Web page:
Like all U.S. states, Ohio has a probate code that lists the laws that apply to Ohio wills. A will can be a valuable part of a larger estate plan. If you're considering making a will or estate plan in Ohio, you may want to talk to an Ohio attorney to ensure your will and estate plan meets the state requirements.
Who May Make an Ohio Will
Ohio law requires that a testator, or person who makes a will, meet three legal requirements. First, the person must be at least 18 years old. Second, the person must be "of sound mind," or able to understand the function of the will or estate plan. Finally, the person must be "not under restraint"; that is, he must be giving away the property in his will to the beneficiaries he freely chooses, without being manipulated, tricked or lied to, according to the Ohio Probate Code.
How to Make an Ohio Will
Ohio law requires all written wills to be either handwritten or typed and signed by the testator and at least two witnesses. The witnesses must either have watched the testator sign the will or have heard the testator acknowledge that her signature is on the will. According to the Ohio Probate Code, a witness may watch or hear the testator acknowledge the signature via a telephone, videophone or other electronic communication.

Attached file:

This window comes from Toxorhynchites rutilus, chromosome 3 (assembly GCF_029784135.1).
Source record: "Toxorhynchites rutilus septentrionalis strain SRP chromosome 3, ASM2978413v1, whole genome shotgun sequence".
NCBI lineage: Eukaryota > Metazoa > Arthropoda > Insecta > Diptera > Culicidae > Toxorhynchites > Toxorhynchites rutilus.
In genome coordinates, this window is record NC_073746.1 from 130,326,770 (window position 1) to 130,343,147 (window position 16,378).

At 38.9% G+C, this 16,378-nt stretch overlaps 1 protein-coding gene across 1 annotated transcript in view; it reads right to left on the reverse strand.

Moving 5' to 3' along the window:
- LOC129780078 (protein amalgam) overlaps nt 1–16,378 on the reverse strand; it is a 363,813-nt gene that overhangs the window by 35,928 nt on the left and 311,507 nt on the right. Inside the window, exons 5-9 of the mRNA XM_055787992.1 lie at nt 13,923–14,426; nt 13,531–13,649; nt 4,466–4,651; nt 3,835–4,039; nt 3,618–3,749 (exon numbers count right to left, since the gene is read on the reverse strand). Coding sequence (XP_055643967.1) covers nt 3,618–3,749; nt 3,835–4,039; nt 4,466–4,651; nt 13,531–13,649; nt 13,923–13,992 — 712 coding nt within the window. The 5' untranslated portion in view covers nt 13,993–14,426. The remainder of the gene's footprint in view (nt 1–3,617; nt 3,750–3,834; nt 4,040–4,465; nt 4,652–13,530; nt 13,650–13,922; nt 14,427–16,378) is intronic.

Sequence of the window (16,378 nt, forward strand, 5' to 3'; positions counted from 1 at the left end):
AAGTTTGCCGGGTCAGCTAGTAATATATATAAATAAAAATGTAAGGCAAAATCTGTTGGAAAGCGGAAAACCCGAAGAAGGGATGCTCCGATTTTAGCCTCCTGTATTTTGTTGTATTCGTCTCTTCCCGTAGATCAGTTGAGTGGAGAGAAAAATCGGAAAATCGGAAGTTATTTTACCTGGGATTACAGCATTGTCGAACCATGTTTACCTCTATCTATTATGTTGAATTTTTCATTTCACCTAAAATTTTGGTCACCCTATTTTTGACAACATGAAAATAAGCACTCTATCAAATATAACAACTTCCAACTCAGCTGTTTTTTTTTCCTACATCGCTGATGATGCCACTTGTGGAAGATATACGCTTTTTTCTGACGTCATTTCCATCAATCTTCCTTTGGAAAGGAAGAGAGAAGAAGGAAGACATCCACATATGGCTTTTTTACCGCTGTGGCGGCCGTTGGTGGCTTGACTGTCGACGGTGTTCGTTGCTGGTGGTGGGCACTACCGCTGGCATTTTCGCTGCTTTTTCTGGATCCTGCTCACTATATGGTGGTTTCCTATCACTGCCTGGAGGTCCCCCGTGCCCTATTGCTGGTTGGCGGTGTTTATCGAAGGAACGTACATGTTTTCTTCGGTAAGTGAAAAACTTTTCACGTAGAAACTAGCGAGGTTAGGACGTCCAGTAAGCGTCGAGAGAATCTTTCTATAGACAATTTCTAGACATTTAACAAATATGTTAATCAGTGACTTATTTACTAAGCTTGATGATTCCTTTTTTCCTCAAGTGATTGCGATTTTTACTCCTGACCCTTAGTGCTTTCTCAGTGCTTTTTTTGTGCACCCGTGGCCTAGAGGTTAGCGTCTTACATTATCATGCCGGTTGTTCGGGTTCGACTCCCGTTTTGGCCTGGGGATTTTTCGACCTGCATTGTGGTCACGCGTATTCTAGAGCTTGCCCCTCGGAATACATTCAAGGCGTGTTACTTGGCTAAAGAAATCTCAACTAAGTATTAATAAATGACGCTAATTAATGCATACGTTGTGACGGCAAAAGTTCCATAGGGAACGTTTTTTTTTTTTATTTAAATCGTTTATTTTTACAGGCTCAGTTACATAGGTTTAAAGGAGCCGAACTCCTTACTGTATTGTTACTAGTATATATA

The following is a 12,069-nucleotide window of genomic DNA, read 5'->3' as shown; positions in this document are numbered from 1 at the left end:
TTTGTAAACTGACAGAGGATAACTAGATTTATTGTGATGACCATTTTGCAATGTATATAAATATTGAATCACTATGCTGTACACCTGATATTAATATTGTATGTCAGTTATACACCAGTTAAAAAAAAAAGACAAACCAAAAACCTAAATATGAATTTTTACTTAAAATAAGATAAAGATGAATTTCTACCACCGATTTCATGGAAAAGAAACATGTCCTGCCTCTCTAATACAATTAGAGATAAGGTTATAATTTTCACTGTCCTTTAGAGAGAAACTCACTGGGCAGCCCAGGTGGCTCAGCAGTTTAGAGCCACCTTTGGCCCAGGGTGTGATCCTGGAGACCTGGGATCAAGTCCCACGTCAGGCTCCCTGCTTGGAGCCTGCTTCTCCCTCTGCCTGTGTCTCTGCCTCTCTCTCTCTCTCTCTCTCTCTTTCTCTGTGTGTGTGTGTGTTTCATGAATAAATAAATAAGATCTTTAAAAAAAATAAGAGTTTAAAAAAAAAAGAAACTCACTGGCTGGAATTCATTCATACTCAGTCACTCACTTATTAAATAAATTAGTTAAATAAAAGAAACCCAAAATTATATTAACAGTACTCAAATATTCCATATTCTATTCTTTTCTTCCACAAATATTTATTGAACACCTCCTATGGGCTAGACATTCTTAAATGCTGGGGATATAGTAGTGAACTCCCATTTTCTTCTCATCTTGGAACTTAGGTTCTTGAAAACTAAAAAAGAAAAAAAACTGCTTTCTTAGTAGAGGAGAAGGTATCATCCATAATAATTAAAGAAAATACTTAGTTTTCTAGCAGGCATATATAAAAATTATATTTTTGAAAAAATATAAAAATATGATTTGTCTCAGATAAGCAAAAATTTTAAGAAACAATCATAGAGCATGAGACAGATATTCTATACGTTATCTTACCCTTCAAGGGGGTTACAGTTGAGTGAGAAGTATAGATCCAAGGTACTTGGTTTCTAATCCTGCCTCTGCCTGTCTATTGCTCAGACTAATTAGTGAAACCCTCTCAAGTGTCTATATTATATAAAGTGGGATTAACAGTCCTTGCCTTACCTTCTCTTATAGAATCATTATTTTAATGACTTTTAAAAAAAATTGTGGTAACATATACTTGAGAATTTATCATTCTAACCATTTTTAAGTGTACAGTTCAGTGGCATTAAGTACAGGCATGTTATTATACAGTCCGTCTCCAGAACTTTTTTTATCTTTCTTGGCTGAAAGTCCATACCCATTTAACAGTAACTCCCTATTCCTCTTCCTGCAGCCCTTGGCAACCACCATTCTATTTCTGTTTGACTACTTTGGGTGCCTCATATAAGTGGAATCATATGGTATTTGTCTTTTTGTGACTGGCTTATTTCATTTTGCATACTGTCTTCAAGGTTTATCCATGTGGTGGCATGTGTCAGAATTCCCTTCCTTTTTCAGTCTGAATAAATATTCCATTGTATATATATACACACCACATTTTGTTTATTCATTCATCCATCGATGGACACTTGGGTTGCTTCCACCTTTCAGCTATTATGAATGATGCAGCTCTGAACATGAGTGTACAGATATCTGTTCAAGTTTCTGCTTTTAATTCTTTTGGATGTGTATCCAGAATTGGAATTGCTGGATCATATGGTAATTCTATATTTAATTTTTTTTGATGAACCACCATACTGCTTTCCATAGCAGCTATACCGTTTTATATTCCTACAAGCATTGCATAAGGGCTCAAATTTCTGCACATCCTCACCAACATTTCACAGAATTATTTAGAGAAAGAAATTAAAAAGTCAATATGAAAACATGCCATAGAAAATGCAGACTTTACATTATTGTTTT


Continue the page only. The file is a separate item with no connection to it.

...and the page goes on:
Where to File the Will
During the testator's life, he may file the will with the probate court in the Ohio county where he lives, according to the Ohio Probate Code. As of 2010, the fee for filing the will in the probate court is $1. The court merely keeps the will safe until the testator dies. Once the testator has passed, the court may give the will only to the person the testator named to receive it. If no one was named or no one appears to accept the will, the Ohio probate court will wait two months, then open the will and notify the executor named in the will that it needs to be probated, according to the Ohio Probate Code.
An Ohio will may be an Ohio resident's entire estate plan, or it may be just one part. According to the Ohio State University, trusts may also be used to transfer property when a testator dies. In addition, Ohio allows its residents to use living wills and power of attorney documents to designate a trusted person to make their decisions if they become incapacitated. The Ohio State University offers a number of reasons why a will should be included in an estate plan. For instance, a will allows its testator to name an executor and a guardian for any young children, choose who will receive her property, and set up a trust or other plan to pay for a chosen person's education or living expenses, without having to go through the often complicated steps of setting up a trust or other fund during the testator's lifetime.